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Concert review

Fischer closes Utah Symphony’s pandemic season with provocative eclecticism

Fri May 28, 2021 at 12:08 pm
By Rick Mortensen
Thierry Fischer conducted the Utah Symphony’s final program of the season Thursday night at Abravanel Hall. Photo; Marco Borggreve

Eclectic programming that juxtaposes works in a thought-provoking way has been a hallmark of Thierry Fischer’s tenure as music director of the Utah Symphony. 

The constraints of the pandemic have accentuated this gift. With shorter concerts, no intermissions, socially distanced musicians, and until recently, very few wind instruments, audiences have been exposed to pieces they might not have otherwise heard and have heard familiar pieces in settings that shed new light on them.

This was particularly true of the Utah Symphony’s season finale, presented Thursday night at Abravanel Hall. The program zig-zagged from Jessie Montgomery’s Strum, written in 2006, to Mozart’s Eine kleine Nachtmusik to Arnold Schoenberg’s Chamber Symphony No. 2 and finally, to Aaron Copland’s Appalachian Spring. Experiencing these pieces in the above order without the distractions of an intermission—or a non-household member sitting within six feet—allowed one to notice their similarities as well as their obvious differences.

Strum is the second piece the symphony has played this season by Montgomery, who was named composer in residence of the Chicago Symphony Orchestra last month. The first was Starburst, a shorter piece she wrote in 2012, which the orchestra played in November under the baton of Pinchas Zukerman. Both pieces, featured on her album on the Catalyst Quartet, are masterfully written for strings.

What was a quartet on the album has been enlarged into music for a 31-piece string ensemble Thursday night. Montgomery’s expanded arrangement made full use of the orchestra, inventively spreading the piece’s thematic material throughout the string sections. The piece begins with a single second violin playing a pizzicato figure in a minor key. It is joined by the first violin and then cello introducing a legato three-note motive which Montgomery explores and expands in a way that is only possible to a composer who seems to have the styles of everyone from Tchaikovsky to Stravinsky and John Adams at her fingertips.

Though it is a single movement, Strum contains many moods, beginning with a mysterious, sensual, vaguely Spanish sound, morphing into something sweet and sonorous, breaking down into low and dissonant gloom before finding its way back into the sunshine for a triumphant finish. Fischer and the orchestra mastered each mood and maintained the rhythmic drive that propels the piece forward.

It’s a tribute to Strum that it held its own next to one of the most beloved pieces for string ensemble ever written, Mozart’s Eine Kleine Nachtmusik. The contrast between the two pieces was augmented by Fischer’s relaxed, subdued interpretation of the familiar Mozart. Fischer took the first movement slower than most and focused on getting the phrasing just right. This set the stage for a nicely contemplative second movement and created a contrast with the third movement, a saucy minuet. Fischer gave a dreamy, light comedic quality to that movement’s trio, which set the stage for the unrestrained joy of the fourth movement. As a whole, Fischer’s interpretation was distinctive, coherent, and delightful.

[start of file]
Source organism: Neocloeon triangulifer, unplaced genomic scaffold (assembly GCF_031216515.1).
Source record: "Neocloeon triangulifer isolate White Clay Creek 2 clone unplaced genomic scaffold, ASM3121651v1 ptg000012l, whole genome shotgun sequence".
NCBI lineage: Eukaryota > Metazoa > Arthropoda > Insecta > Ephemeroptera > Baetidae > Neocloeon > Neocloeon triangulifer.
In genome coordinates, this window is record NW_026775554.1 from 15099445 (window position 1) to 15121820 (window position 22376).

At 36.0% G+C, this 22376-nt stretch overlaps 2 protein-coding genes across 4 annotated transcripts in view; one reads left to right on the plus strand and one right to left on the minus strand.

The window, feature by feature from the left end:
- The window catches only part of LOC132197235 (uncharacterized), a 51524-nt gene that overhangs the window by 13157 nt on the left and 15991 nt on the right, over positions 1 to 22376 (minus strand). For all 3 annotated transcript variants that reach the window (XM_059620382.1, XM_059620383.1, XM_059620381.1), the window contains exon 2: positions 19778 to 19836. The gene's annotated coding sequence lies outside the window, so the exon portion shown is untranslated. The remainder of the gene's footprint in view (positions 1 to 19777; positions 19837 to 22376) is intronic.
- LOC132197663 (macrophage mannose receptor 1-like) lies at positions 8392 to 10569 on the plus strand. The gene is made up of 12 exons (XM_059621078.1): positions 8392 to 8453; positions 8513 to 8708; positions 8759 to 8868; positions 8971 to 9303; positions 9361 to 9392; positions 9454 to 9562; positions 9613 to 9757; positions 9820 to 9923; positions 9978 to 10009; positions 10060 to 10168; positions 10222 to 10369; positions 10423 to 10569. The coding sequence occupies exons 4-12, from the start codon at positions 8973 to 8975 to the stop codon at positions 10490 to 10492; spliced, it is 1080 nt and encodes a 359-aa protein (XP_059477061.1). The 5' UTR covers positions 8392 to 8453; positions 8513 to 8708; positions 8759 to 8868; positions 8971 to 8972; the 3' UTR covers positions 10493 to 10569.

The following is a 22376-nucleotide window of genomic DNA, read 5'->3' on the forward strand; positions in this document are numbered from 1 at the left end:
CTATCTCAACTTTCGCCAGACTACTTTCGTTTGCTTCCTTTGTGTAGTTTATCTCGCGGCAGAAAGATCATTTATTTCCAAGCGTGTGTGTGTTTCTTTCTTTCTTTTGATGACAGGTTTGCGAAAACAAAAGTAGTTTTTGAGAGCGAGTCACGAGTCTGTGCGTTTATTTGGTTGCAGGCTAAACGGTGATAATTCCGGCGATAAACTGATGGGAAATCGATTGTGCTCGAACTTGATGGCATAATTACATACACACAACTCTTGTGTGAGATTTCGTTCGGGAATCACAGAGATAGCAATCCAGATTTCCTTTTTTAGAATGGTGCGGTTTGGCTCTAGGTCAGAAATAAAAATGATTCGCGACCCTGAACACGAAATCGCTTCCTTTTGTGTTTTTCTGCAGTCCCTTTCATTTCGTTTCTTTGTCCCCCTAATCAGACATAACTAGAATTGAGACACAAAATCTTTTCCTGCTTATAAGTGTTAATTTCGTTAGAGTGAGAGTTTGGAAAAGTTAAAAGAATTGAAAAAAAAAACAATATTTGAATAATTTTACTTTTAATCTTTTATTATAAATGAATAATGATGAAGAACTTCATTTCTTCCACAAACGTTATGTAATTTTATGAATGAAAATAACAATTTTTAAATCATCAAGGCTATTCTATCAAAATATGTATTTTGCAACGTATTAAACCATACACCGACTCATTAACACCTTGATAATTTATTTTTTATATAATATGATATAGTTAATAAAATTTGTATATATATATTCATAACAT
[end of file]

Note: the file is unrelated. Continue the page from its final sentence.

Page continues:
Written 32 years after his Chamber Symphony No. 1, Schoenberg’s Chamber 

Symphony No. 2 is more consonant, and it has more conventional orchestration. At times it almost sounds more like the film scores of Erich Wolfgang Korngold than Schoenberg’s own Variations for Orchestra, a serialist piece he wrote 11 years earlier. Written in two contrasting movements, the Chamber Symphony No. 2 features passages that suggest Johann Strauss, though the prevailing style is German late romanticism without the grandiosity and sheer volume of Mahler.

Curiously, the Schoenberg develops from a three-note motive that is similar to the one in Strum, but the development is more cerebral and uses less overtly contrasting moods. Fischer turned in a conscientious and expressive interpretation, highlighting the piece’s swelling string phrases and cinematic sweep. He particularly shone in the second movement, which begins with a bright waltz and ends in a more brooding mood.

The open fifths of Copland’s elegiac ballet Appalachian Spring were a welcome respite from Schoenberg’s dense counterpoint, as was the more hopeful tone. While the piece can sound somewhat disjointed without the ballet narrative, Fischer and the orchestra made the most of its more transcendent episodes, including the grand, stately final iteration of the “Simple Gifts” theme. The piece ends quietly and thoughtfully, with the chords that had undergirded the piece sustained in the strings. It brought the sparse, socially distant audience to its feet for a sustained standing ovation—which may have been as much to congratulate the orchestra for persevering through the pandemic and providing an excellent season under very difficult circumstances.       

The Utah Symphony will repeat the program 7:30 p.m. Friday and 7:30 p.m. Saturday at Abravanel Hall. Seating is limited due to social distancing. utahsymphony.org; 801-533-6683.

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